Just one point separates Sebastian Vettel and Lewis Hamilton at the top of the Formula One drivers' standings, but Vettel's consistency will give him the edge going into the second half of the season, according to 1997 world champion Jacques Villeneuve.
"It seems like Vettel can keep his level all the time, whereas Lewis has had some ups and downs. Some weekends he's amazing, some weekends you don't know if he's in the car or not," said the Canadian yesterday.
Villeneuve was in town for the RSA Conference 2017 Asia Pacific & Japan at the Marina Bay Sands Convention Centre, where he gave a keynote speech on data and risk management in Formula One.
The Vettel-Hamilton rivalry took an ugly turn last month after the German swerved into the side of the Briton's car during the Azerbaijan Grand Prix, believing that Hamilton had brake-tested him.
Vettel has since issued an apology for the move described by his rival as "disgraceful", but Villeneuve insisted the German had done nothing wrong.
"That was nothing, 10 miles an hour, who cares? Lewis did something to him (Vettel), and he got angry and he did it back, that's it," said the 46-year-old.
"It looked bad on TV, it's not the right image to show our youngsters but ultimately who cares - it's fun, and that's what people want to see."
VETTEL DID NOTHING WRONG
That was nothing, 10 miles an hour, who cares? Lewis did something to him (Vettel), and he got angry and he did it back, that's it.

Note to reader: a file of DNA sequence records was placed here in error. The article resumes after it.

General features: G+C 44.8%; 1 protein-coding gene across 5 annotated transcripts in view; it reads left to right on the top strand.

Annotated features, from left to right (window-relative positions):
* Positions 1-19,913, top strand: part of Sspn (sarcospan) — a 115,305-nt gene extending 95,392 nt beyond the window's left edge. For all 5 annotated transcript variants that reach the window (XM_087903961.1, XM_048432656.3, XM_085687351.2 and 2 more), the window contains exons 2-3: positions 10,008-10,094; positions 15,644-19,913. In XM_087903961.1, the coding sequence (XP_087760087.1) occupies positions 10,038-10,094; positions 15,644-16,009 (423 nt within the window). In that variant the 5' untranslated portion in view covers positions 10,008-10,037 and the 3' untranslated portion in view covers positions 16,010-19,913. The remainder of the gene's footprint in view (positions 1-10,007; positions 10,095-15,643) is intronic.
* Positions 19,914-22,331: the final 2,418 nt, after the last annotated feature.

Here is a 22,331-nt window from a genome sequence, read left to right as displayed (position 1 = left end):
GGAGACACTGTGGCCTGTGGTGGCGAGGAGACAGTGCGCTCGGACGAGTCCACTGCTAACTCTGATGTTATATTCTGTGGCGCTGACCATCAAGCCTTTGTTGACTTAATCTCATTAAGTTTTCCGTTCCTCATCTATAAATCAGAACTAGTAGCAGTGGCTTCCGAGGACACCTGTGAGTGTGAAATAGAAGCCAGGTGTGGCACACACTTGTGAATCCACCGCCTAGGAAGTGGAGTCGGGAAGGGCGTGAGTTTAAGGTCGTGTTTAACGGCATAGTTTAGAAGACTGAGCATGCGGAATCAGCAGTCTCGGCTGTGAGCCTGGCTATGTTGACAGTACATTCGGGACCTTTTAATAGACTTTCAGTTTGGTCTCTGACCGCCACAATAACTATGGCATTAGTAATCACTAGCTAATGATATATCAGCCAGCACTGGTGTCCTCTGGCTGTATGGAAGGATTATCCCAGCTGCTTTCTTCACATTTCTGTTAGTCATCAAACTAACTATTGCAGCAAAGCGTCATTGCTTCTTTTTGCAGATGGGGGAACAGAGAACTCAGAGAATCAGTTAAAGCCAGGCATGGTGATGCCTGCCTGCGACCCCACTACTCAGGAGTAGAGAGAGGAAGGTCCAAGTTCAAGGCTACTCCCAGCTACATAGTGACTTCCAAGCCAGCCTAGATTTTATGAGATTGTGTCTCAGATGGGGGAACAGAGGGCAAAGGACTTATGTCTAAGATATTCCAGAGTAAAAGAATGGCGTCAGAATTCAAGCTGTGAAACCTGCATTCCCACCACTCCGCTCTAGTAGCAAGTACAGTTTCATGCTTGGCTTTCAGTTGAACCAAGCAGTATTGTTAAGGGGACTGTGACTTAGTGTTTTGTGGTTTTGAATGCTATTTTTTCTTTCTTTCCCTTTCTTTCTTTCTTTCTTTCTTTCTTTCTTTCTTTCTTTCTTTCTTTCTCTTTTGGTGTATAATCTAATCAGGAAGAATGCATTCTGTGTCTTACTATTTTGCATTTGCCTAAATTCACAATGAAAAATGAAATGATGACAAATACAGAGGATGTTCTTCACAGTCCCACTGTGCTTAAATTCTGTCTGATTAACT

JACQUES VILLENEUVE, ex-F1 champion, on the clash in Azerbaijan.
The Canadian, who raced in F1 for 10 years (1996-2006) with teams such as Williams, BAR Honda and Sauber, is no stranger to rivalries and contentious collisions.
In the final race of the 1997 season, seven-time world champion Michael Schumacher - trailing Villeneuve by a point in the standings - had deliberately turned into the Canadian's car as the latter passed him.
Villeneuve had the last laugh, however, securing the title by finishing third despite a damaged sidepod, while Schumacher was disqualified from the championship for unsportsmanlike conduct.
Still, not every rivalry needs to descend into dangerous driving.
"It really depends on the respect (between drivers). You can have amazing battles, but you can still keep it clean, respectful," he said.
"With some drivers though, it's just impossible. The winning is more important than the respect, I guess."
And, despite the veneer of harmony projected by every F1 team, a driver's first rival is always his team-mate.
Villeneuve's priority in the 1997 season, for example, was to "destroy" new team-mate Heinz-Harald Frentzen, touted as Williams' successor to Damon Hill, the 1996 champion.
"When you see two team-mates happy that one has beaten the other on the podium, that's not true, that's not human," he said.
"If you get beaten by your teammate, everybody judges you as not as good, because it's the same car."
A melange of bloodthirstiness, difficulty and danger is what defines F1, said Villeneuve, who compares F1 drivers to gladiators.
"You need to keep a certain level of risk and danger in F1, for these drivers, these men to be special. For people to look at them and think, wow, what they're doing I couldn't do," he said.
"What has damaged F1 is having drivers come in at 17, 18 years old. You have a little bit of money, you practised a lot on the simulator, you can be in F1. It looks too accessible, too easy."